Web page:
Engine specialists would give definative information on what is now possible but based on product information I have found, you can build small blocks up to 454 cu in (now used by many drivers) and big blocks in the region of 620 cu in. This is all made possible by the development of aftermarket blocks that allow larger bore and strokes and overall increase in block strength.
Whilst there are no limitations on engine size or power for a F1 engine, the small tracks and tyre regulations do limit useful torque/power that can be used and therefore do allow a more equal playing field as spending money is not necessarily an advantage. We previously used an original GM 454 big block which was a "special hi performance" build with forged parts as standard - this had been upgraded and produced about 530hp (for comparison purposes only) and has a very flat torque curve. Changes from standard included Dart Aluminium Heads, Dart Intake Manifold, Racing Pistons, Camshaft with roller followers (allows more agressive cam to be used), MSD distributor and ignition system, Aluminium high flow Water Pump, Baffles Sump. We had a rev limit of 6000 rpm and a relatively low compression ratio.
So if we had the choice and money, what would be the way to go? Well since after market blocks have been available for small blocks, engine sizes have gradually been increasing and as stated previously you can now get a 454 cu in small block which is substantially lighter than the big block but can be developed to produce reliable power over 600bhp. Originally it seemed that with the higher reving small blocks (needed to rev higher to make the power), more frequent engine rebuilds were required (compared to a big block where we have been advised to rebuild every 50 or so meetings). However, with the small block development where it is at present, it seems that they too can now easily go to 50 meetings before a rebuild and have sufficient power/torque so that gearing can be selected to cover all tracks and engine revs can be varied instead. Not only that but the weight saving can be used to enable more steel to be used in the chassis construction to increase the overall chassis strength.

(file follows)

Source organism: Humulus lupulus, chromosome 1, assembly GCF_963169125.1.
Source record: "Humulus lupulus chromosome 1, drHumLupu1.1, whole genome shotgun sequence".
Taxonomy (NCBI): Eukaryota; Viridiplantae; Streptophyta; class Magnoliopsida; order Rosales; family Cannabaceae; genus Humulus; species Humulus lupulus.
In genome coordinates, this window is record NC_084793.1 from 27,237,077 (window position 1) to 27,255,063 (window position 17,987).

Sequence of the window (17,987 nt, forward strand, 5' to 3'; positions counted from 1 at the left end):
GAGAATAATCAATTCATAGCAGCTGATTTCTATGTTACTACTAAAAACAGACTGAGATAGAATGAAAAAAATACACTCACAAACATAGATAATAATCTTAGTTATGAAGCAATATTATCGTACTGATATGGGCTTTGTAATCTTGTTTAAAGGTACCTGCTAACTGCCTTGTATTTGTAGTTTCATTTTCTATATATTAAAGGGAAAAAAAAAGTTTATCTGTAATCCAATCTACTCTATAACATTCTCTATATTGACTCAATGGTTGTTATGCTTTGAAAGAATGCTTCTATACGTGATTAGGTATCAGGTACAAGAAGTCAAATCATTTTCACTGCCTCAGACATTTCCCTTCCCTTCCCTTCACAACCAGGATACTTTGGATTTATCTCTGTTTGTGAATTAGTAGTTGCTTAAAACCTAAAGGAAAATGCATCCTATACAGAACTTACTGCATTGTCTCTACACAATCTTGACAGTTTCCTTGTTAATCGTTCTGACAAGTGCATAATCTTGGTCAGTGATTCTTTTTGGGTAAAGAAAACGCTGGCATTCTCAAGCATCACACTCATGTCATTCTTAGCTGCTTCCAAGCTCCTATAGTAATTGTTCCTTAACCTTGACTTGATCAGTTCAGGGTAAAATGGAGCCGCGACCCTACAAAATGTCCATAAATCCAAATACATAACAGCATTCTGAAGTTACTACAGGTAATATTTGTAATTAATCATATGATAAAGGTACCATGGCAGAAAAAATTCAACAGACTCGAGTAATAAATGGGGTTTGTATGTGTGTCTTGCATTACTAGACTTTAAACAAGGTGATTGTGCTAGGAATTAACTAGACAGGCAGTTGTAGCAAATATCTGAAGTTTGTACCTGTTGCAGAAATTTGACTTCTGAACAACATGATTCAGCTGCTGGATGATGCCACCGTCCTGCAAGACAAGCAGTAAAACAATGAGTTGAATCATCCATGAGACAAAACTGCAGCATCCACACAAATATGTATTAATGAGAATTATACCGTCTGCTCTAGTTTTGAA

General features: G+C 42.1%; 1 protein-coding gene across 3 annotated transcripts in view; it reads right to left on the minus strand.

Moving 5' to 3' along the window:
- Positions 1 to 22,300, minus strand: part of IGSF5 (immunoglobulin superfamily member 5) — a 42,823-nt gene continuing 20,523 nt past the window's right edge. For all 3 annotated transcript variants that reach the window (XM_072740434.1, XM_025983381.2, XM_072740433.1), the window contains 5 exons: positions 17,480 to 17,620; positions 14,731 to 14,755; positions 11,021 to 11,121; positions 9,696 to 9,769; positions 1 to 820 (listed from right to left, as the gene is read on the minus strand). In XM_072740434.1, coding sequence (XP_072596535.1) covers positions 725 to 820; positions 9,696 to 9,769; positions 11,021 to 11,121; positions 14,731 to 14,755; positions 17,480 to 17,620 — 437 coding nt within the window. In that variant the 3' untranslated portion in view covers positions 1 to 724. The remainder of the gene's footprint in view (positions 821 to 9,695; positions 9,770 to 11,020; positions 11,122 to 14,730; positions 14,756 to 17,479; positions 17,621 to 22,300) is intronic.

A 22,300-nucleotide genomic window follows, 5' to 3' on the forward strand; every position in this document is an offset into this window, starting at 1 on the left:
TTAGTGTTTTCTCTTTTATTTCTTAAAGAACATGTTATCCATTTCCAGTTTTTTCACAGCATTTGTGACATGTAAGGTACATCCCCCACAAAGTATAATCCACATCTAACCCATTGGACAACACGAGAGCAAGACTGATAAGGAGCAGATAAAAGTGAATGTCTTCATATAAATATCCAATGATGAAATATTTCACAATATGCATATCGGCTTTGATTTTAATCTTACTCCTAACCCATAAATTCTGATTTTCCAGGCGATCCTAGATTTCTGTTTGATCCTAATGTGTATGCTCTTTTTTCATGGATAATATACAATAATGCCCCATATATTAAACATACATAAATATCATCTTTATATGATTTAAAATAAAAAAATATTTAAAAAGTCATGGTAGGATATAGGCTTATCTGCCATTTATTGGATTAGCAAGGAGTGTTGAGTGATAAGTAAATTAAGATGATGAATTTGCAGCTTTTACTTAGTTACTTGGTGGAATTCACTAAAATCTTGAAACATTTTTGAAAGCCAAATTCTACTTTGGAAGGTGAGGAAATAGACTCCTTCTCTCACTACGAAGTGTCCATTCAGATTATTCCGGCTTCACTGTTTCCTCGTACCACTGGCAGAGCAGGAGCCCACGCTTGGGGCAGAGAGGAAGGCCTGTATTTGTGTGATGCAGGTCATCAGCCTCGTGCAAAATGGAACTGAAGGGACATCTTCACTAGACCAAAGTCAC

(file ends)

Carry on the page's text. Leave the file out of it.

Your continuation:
I won't go into the full details here but the the equation for bhp is as follows:
Bhp= Torque(ft lbs) x Engine revs (rpm)
When we talk about flat torque curves, this is based on the dyno results when the engine was tested and unlike the peeky torque curve for the high reving GP F1 engines which need gear changes to keep within the rev band to give high torque, we are looking for a flat torque curve to get traction all the way through our rev range. Incidentally just think how fast you could be hit into the fence if you had to have your foot on the clutch to change down going into a corner.........does'nt bear thinking about!
Following is from the dyno report for our original 454 big block engine after it's last rebuild in January 2007, remember you use the equation above to work out the bhp - the dyno measures torque:
Engine speed (rpm) Torque (ft lbs) Power (bhp)
3500 496.0 330.5
4000 483.2 368.0
4500 507.9 435.1
5000 504.0 479.8
5500 495.7 519.1
5900 478.8 537.8 (max bhp)
6000 462.2 528.1
Now thats what you call a flat torque curve - between 3500 rpm and 6000 rpm the maximum variation is 45.7 ft lbs.
When people talk about a driver having a more powerful engine it may true but the deciding factor is still how that torque can be transferred to the track. Things like using a higher compression ratio with cam to suit can often be distinguished by how the engine sounds at tick over but when some one wants to know why our car was faster than one with a mega small block that produces 650 ft lbs torque (thats maybe 730 bhp!!!) it is still ultimately down to car set up not ultimate power - at least it is with the tyres we can use at present.
When I get the dyno results for our new 434 cu in small block and 496 cu in big block, I will update this section